4 Ways To Adapt to the New Normal in Construction

running your construction business in the new Normal

Construction companies have had to overcome COVID-19 challenges and adapt to a new "normal". Once construction was deemed an essential business, an entire new approach to running your business was imperative. The industry has drastically changed by both public health and the economic effects of the pandemic.

The following are four ideas on how different companies have been adapting to running their construction business successfully during this pandemic:


Acting swiftly and decisively

Holding daily safety meetings and developing a plan to deliver your services in the safest and healthiest way possible.

Implementing staggered start times for work crews, new rules for face coverings and limiting the number of people on skips and social distancing.


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Incorporating daily temperature checks on all construction sites and having plans to guide you through every situation, including if a worker tests positive for COVID-19.

Communication with workers to make them feel safe on the jobsite. Let them know that keeping them healthy and working is your No. 1 goal.


Staying on budget and on schedule 

Adjusting to social distancing and interruptions in the material supply chain.

This new way of working has to be accounted for in the budgeting and scheduling as you move forward on new projects.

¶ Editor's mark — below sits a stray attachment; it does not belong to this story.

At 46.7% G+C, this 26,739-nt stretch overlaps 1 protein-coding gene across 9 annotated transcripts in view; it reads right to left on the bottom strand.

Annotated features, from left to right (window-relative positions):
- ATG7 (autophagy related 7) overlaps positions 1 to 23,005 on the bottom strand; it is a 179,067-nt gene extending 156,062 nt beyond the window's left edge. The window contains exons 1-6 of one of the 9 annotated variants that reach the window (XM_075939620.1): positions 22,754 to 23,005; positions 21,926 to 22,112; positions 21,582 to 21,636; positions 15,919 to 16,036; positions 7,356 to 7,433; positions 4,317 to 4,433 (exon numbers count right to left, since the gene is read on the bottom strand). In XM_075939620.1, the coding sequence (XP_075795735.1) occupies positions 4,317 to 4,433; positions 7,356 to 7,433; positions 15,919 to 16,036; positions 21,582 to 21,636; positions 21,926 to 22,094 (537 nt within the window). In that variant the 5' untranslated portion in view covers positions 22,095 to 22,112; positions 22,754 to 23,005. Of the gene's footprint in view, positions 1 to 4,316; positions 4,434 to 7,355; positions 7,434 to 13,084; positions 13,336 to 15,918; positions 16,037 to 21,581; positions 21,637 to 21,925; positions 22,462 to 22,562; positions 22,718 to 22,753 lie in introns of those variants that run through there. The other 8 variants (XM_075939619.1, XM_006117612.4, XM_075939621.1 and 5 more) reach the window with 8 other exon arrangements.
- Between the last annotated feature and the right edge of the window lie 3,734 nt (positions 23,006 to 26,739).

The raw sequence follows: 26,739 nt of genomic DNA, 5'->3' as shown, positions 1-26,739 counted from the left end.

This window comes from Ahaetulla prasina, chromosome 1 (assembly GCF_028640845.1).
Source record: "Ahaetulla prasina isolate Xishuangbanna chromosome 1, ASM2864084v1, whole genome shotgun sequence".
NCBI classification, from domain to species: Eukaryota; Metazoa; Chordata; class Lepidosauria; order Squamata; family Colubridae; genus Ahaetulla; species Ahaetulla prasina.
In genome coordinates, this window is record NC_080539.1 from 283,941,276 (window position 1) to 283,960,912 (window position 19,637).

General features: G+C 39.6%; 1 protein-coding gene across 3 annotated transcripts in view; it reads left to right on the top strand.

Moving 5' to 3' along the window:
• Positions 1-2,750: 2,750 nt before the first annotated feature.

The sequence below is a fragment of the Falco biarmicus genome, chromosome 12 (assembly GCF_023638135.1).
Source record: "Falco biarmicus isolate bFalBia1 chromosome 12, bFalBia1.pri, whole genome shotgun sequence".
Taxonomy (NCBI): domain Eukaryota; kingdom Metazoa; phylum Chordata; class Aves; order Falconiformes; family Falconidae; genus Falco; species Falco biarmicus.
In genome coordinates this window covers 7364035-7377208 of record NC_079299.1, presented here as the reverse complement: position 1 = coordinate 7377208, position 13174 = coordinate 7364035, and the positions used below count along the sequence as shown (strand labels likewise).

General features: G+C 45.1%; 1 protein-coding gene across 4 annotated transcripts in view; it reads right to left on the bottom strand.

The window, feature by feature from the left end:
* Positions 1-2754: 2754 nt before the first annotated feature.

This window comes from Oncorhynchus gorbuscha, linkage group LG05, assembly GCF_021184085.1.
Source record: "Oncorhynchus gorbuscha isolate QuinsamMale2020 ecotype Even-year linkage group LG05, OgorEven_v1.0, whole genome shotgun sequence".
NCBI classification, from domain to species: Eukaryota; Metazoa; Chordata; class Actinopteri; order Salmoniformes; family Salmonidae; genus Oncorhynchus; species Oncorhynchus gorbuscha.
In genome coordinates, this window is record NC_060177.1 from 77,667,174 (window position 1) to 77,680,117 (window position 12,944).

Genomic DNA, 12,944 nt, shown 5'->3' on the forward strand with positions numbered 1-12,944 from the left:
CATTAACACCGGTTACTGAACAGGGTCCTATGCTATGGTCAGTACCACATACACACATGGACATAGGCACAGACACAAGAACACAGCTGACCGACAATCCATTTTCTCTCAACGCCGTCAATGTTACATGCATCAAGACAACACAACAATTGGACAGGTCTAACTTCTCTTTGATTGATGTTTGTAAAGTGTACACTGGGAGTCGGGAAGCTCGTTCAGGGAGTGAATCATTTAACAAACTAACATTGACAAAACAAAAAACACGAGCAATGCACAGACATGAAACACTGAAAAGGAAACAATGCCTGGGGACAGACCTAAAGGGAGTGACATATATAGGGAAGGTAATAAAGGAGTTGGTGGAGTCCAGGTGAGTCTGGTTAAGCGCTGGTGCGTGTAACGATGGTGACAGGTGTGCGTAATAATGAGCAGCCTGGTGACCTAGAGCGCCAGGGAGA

Tracking all COVID-19 related project costs is very important.

Be transparent with the client and establish an allowance for any added costs related to the  coronavirus.


Relying on technology to stay in touch

Major changes are being made due to more people working from home that would normally work in the office. This may have to continue as more and more companies experiment in telework.

There are many cost benefits to keeping your office employees working remotely. 


Adapting to new changes in the types of projects that will now be in demand

Hospitality, retail and entertainment projects are likely to be in less demand while healthcare construction and healthcare-related manufacturing projects could see more activity.

Demand for distribution and warehouse space may likely increase as U.S. companies favor higher inventory levels and emphasize supply chain resiliency over efficiency.

Less reliance on Chinese-made building products will create a surge of new manufacturing and supply chain related construction projects such as factories and warehouses.


It is an extraordinarily difficult time, but swift yet thoughtful action can help your company manage the immediate crisis, stabilize supply chains and reinforce your companies’ financial position to emerge from the crisis with a more solid foundation.


Editor's note: This is, indeed, a confusing time for the construction industry. DataBid is working tirelessly to report and distill the news that can help you and your company make the right decisions and keep you up to date on the constant changes as they are made. We hope our coverage brings some clarity amid all the confusion.


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Posted by Judy Lamelza

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